Rode into magnificent Chobe Marina Lodge in Kasanne with great sense of achievement and relief. Also some sadness we wouldn’t be getting up next morning and riding off into the cool African morning.
Pleasant surprise waiting for us. Soon after arrival, onto a Chobe River punt to circumnavigate a large island in the river that was a refuge for hundreds of animals; elephant, Cape buffalo, antelope, hippopotamus, crocodile, kudu, baboons, Malibu stork, water bucks.
In awe of natural vista before us. Treated to one of the best sunsets you could ever see. Fantastic end to a fantastic day and memorable motorcycle journey.
Day 16: Victoria Falls – why else?
Magnificent Victoria Falls. Leaving superb hotel room, given a show by resident monkeys, mongeese and more warthogs. Boarded the bus for Zimbabwe border. Sadly bikes have gone by now.
Botswana side hectic as we lined up to have our passports stamped with dozens of others. Cars and trucks all over the place, but our driver made it easier by collecting our passports, all stamped together, back onto the bus.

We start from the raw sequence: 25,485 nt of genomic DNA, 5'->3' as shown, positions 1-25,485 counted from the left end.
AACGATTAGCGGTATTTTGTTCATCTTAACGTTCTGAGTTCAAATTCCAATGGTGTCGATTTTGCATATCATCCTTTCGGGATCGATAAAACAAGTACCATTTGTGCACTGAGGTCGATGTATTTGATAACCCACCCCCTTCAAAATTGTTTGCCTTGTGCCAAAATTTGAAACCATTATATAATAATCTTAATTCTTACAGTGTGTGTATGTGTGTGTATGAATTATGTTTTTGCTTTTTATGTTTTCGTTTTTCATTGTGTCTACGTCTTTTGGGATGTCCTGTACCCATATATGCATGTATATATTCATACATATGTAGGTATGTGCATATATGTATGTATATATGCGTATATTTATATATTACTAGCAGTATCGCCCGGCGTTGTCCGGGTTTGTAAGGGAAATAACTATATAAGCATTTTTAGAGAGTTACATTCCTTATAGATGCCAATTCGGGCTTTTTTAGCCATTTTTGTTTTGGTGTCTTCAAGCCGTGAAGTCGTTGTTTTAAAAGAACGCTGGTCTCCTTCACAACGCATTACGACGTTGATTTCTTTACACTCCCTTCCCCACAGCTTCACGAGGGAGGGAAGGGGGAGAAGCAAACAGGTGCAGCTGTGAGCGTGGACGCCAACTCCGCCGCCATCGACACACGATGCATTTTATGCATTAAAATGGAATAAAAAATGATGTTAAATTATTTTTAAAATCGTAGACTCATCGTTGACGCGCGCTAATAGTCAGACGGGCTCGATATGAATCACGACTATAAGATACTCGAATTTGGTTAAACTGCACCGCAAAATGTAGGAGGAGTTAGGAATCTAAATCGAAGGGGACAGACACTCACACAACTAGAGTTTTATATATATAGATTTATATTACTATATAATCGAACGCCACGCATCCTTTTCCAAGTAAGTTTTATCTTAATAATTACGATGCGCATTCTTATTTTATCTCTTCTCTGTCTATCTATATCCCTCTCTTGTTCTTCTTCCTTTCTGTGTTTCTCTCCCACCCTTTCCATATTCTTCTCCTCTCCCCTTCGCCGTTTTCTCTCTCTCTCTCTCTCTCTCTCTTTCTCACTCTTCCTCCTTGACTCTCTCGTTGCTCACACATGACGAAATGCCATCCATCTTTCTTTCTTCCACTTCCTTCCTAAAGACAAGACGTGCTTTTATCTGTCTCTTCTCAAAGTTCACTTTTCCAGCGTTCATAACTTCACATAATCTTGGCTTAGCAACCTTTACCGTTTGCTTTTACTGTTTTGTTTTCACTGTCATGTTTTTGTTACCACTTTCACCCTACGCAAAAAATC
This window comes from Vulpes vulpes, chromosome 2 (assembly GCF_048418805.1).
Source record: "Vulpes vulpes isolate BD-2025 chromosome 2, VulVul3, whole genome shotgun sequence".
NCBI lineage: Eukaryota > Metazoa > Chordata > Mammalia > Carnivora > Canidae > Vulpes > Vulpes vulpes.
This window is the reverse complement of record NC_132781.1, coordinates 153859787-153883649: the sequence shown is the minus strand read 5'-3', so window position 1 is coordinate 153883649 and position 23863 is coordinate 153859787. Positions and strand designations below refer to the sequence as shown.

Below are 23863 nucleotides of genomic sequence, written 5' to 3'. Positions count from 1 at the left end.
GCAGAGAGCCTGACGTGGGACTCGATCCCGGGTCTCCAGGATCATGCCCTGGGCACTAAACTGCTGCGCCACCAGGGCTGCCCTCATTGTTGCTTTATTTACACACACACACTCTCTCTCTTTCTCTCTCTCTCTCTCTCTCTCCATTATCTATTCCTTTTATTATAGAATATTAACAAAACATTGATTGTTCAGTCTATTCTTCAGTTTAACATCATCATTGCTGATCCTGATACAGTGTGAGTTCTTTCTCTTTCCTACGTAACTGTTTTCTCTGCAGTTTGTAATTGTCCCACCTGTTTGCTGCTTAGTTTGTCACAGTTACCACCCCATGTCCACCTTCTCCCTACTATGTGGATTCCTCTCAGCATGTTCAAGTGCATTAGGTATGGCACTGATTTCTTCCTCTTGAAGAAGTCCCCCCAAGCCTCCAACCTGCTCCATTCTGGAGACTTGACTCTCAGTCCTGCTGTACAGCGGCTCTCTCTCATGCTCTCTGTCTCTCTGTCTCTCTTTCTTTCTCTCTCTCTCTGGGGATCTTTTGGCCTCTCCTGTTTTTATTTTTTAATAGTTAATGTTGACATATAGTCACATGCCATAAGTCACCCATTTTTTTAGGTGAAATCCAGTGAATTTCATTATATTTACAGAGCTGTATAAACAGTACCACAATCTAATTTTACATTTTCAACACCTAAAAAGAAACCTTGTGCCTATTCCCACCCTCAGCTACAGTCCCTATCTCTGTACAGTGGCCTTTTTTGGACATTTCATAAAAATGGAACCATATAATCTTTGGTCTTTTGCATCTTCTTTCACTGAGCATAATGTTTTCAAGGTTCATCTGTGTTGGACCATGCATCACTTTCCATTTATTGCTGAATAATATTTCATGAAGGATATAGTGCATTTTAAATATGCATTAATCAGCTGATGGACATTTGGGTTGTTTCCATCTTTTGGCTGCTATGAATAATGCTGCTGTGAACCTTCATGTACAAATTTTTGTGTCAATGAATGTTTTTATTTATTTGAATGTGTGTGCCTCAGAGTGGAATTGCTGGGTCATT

Short drive to the Zimbabwe side. Scene from a movie. Hundreds of people channeled through a door in the sun amidst, trucks, buses and cars with no apparent order. Lined up for agonizingly slow three hours in the hot African sun. When I finally reached the front of the queue one of the two officials took a lunch break. Well, it is Africa!
Arrived at Kingdom Hotel and headed to Falls, five minutes’ walk from hotel. Awesome!
Motorcycle adventure has come to an end, but we take away a fantastic experience we shared with people from the US, Germany, Ukraine, France, Italy, Switzerland, Austria and Australia.
Day 17, 18, 19, 20, 21: Oliphants River
Now heading to a private game reserve called “Oliphants River” near Hoedspruit in South Africa. No problem departing Zimbabwe, unlike painful process crossing from Botswana.
Short flight to Johannesburg, night in a hotel near airport before early morning flight to Hoedspruit. We were advised not to go out of the hotel room or even answer the door. Not a positive impression given of city.
Tomorrow off to Hoedspruit and Oliphants River Private game reserve.